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73 De-medicalizing sleep: a strategy to identify and reduce zopiclone overprescription in primary care
  1. Sara Hansen1,2,
  2. David Menkes1
  1. 1University of Auckland, Auckland, New Zealand
  2. 2Waikato Hospital, Hamilton, New Zealand


Background The benzodiazepine receptor agonist zopiclone is by far the most widely prescribed hypnotic in New Zealand.1 Despite its indication for the short term (up to 4 weeks) treatment of insomnia, many patients are prescribed zopiclone for much longer periods, with risks of tolerance, dependence, rebound insomnia, falls, drowsiness, and cognitive impairment.2 3

Objectives To assess the frequency and quality of documented reasons for zopiclone prescription in primary care, to analyse these by demographic group, and to develop a strategy of individual prescriber feedback with the aim of reducing unnecessary prescribing.

Methods We conducted a retrospective review of prescribing records at a multi-prescriber primary care practice in rural New Zealand. Using available practice software (Medtech), all zopiclone prescriptions during 2022 were collated, enabling calculation of zopiclone tablets (7.5 mg) prescribed per individual per year, analysed by age, sex, and ethnicity. A random sample of 100 prescriptions were subject to chart review to assess frequency and quality of documented indication, risk discussion, duration of use, and consideration of non-pharmacological strategies.

Results Our search detected 942 zopiclone scripts for 394 individuals (4.1% of registered adult patients). Clinical records seldom included indications for zopiclone prescription (17%), comments regarding duration of use (16%), risks (5%), or sleep hygiene (3%). Just over half (51.8%) of patients were prescribed more than 30 tablets and 23.4% more than 180 tablets during the 12-month period. On average, patients aged 60 years or older were more likely to have excessive quantities prescribed, at volumes 1.84 times (p=0.0006) that of younger patients.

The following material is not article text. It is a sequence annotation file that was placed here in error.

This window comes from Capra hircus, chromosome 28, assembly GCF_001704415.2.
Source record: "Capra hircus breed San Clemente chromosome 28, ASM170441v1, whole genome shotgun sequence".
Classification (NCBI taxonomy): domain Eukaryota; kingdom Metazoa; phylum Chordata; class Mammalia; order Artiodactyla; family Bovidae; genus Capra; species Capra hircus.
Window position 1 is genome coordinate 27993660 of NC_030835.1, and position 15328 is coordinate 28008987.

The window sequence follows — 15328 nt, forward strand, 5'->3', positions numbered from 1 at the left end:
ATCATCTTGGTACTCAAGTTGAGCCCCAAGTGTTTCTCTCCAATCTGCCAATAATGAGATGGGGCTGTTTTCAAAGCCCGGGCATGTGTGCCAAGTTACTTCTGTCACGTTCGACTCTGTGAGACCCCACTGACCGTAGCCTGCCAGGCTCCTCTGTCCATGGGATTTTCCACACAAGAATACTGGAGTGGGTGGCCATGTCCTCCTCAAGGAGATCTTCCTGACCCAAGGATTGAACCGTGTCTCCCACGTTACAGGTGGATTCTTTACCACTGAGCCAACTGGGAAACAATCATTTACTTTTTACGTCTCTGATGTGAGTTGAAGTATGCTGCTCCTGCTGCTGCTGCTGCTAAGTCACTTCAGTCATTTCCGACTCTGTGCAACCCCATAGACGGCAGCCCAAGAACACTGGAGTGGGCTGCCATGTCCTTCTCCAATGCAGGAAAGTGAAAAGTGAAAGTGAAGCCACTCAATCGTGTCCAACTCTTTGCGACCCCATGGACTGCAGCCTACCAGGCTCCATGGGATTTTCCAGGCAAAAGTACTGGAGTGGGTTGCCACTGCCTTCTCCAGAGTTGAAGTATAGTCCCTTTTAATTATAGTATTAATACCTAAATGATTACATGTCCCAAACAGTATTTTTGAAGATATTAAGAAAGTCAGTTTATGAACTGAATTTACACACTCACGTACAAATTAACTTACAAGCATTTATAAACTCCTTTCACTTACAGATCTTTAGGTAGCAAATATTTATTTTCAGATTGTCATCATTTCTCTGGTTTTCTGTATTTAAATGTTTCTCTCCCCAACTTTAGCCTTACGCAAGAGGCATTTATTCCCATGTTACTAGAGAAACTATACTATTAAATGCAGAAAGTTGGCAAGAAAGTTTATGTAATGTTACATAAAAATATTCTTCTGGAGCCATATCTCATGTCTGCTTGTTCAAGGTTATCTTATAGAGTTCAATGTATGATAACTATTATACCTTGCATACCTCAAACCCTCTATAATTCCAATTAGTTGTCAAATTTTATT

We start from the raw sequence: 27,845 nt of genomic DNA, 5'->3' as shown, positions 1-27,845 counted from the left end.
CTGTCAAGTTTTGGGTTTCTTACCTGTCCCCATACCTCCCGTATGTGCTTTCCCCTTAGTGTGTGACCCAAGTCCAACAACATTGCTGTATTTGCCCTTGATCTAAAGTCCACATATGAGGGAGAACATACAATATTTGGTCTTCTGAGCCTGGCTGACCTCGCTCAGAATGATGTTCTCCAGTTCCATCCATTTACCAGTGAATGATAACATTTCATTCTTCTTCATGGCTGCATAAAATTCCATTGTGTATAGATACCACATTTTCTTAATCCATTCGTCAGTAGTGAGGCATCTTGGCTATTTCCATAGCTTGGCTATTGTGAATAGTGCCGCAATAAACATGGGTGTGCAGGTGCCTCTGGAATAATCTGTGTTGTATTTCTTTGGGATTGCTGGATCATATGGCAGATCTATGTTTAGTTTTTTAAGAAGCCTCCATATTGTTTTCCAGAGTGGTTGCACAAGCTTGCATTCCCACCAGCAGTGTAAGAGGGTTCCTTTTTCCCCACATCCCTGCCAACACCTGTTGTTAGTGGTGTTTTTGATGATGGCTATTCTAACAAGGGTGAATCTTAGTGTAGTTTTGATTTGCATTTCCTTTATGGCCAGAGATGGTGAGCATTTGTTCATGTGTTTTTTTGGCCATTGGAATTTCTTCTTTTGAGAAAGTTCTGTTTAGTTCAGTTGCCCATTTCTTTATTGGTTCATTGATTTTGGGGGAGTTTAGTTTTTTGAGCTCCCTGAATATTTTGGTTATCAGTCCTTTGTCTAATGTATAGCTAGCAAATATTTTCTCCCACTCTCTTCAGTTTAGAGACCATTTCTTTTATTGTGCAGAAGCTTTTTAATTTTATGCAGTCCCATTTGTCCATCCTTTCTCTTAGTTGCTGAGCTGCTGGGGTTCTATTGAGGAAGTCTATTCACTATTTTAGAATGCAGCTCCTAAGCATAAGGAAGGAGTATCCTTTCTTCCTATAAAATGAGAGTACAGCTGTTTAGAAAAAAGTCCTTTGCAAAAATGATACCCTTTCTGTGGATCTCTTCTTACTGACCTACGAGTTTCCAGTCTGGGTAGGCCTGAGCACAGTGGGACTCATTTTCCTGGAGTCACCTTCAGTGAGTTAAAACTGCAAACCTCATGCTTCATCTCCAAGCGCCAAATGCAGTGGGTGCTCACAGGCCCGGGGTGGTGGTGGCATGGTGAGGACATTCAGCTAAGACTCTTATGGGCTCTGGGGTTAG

Conclusion Clinical justification for zopiclone prescription was notably poor in our sample, with documented discussion of non-pharmaceutical approaches detected in only a tiny minority of patients. Indications for use were generally absent or poorly described, suggesting inadequate diagnostic assessment, overtreatment, or both. Patients appear not to be receiving adequate information regarding the risks of, and alternatives to, long-term hypnotic use. These shortcomings are particularly relevant for older patients, with their typically high prescribing burden and increased risks of medication-related harm. These findings can be used to provide anonymised feedback to individual prescribers, an intervention known to reduce overprescribing.4


  1. Pharmac. Year in Review 2022: Community medicines, number of funded prescriptions dispensed. New Zealand Government; 2021.

  2. Medsafe. Zopiclone – Indicated for short-term use only. New Zealand Government; 2019.

  3. Yana J, Moscova L, Le Breton J, Boutin E, Siess T, Clerc P, Bastuji-Garin S, Ferrat E. Prescription of benzodiazepines and Z-drugs among older patients in primary care: a French, national, cohort study. Fam Pract. 2022 Oct 29:cmac114. doi: 10.1093/fampra/cmac114.

  4. Rokstad K, Straand J, Fugelli P. Can drug treatment be improved by feedback on prescribing profiles combined with therapeutic recommendations? A prospective, controlled trial in general practice. J Clin Epidemiol. 1995;48(8):1061-8.

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